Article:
The “new style” apps – no-one seems quite sure what to call them; Microsoft used “Metro” in prerelease publicity but then dropped the term, for reasons unknown – open full screen by default. This is “new-style” Internet Explorer 11, which by default displays without any toolbars at all – although you can right-click to bring up the address bar.

Windows 8 Internet Explorer

To get two apps side-by-side, you need to launch the first app, then move the cursor to the top of the screen until it changes to a hand symbol, then click and drag to shrink the app to a draggable box. Then go back to the Start screen and launch the second app. And voila! Two applications running at the same time! (There may be an easier way; if there is, I haven’t found it)

Two apps side by side in Windows 8

If your screen is large enough, you can have up to four applications running at once (my VirtualBox is only running at 1024×768, so can only manage two). As this wonderfully facetious article at PCGamesN puts it:

Windows 8.1 can now run up to four apps at the same time, one in each corner of the screen. And by utilising the full potential of 64-bit processors, users will be able to reposition these apps wherever they please. Top right corner? Sure thing. Bottom left corner? Why not.

The revolutionary concept of overlapping windows, first embraced by Microsoft in Windows 2.0 in 1987, is very much downplayed. However, if you really must, you can still use your PC the boring old-fashioned way. Click the Desktop “tile” and we’re suddenly back in somewhat familiar territory. A task bar! Icons! Windows that can be positioned wherever you want!

Windows 8.1 Desktop

What we have here is basically Windows 7 with the shiny Aero effects replaced by “flat” design. The Start button was missing entirely in Windows 8.0 (you had to do yet more hovering in corners) but is back where it belongs in 8.1. Unfortunately, there’s no getting away from that horrendous Start screen. Click the Start button and you’re instantly catapulted back into tile hell.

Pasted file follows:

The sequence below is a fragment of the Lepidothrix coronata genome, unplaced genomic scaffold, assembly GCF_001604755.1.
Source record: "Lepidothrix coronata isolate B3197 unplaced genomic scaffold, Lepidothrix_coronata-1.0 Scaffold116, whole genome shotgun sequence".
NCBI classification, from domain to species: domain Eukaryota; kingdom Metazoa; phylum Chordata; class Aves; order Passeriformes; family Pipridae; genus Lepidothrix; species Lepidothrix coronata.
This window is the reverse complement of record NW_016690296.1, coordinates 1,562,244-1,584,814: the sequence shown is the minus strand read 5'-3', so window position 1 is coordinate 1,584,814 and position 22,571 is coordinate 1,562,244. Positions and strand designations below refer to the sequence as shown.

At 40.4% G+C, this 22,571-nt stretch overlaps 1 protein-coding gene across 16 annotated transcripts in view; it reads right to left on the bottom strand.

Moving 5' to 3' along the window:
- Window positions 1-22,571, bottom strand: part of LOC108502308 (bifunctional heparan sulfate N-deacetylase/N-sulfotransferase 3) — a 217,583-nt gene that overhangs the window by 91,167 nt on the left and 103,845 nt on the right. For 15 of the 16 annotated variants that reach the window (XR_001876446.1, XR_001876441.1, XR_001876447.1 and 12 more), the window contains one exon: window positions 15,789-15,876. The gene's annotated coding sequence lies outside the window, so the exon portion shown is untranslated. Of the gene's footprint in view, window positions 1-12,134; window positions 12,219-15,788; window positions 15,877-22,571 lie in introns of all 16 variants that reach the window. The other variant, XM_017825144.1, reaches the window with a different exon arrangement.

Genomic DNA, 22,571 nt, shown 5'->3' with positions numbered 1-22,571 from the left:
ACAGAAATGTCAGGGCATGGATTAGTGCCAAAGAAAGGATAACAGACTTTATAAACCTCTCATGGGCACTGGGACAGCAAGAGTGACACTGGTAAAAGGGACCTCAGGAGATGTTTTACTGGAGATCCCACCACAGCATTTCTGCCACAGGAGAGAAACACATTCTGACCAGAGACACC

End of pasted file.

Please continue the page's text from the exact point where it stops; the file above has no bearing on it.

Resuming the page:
The desktop behaves just like any other “app” and you can run it side-by-side with a Windows Store app, should you so desire.

Windows 8.1 Desktop and App Side-by-Side

There is a Start Menu of sorts – right clicking on the Start button will bring up a list of options to access system settings, and – crucially – options to Shut Down and Restart. It’s being touted as a big improvement, although you can’t help but feel that this should have been included in Windows 8.0. Maybe Microsoft thought Windows 8 was so wonderful that people would never want to turn their computers off.

Windows 8.1 Start Menu

So, that’s Windows 8.1. To me, it still feels a bit of a mess. Is it an OS for tablets or PCs? What is Microsoft’s vision for the long term? Is the Desktop going to be deprecated in future? Are we supposed to start migrating over to Windows Store touchy-feely apps? If so, I can see a lot of power users (and indeed, ordinary users) being unhappy with this. The “new-style” interface with its big chunky icons and buttons does not really lend itself to serious uses. Switching between “old” and “new” style apps is jarring – the user interfaces are completely different.

It may work better on a tablet computer, although Microsoft faces an uphill struggle to make inroads in a market dominated by Android and iOS. I definitely don’t recommend upgrading from Windows 7.

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One Response
  1. Pingback by 2013 was a big year for… « Robert Hampton
    5th January 2014 at 5:57 pm

    […] Adobe’s new advert for Photoshop befuddled me, but that was nothing compared to the bewilderment I felt upon using Windows 8 for the first time. […]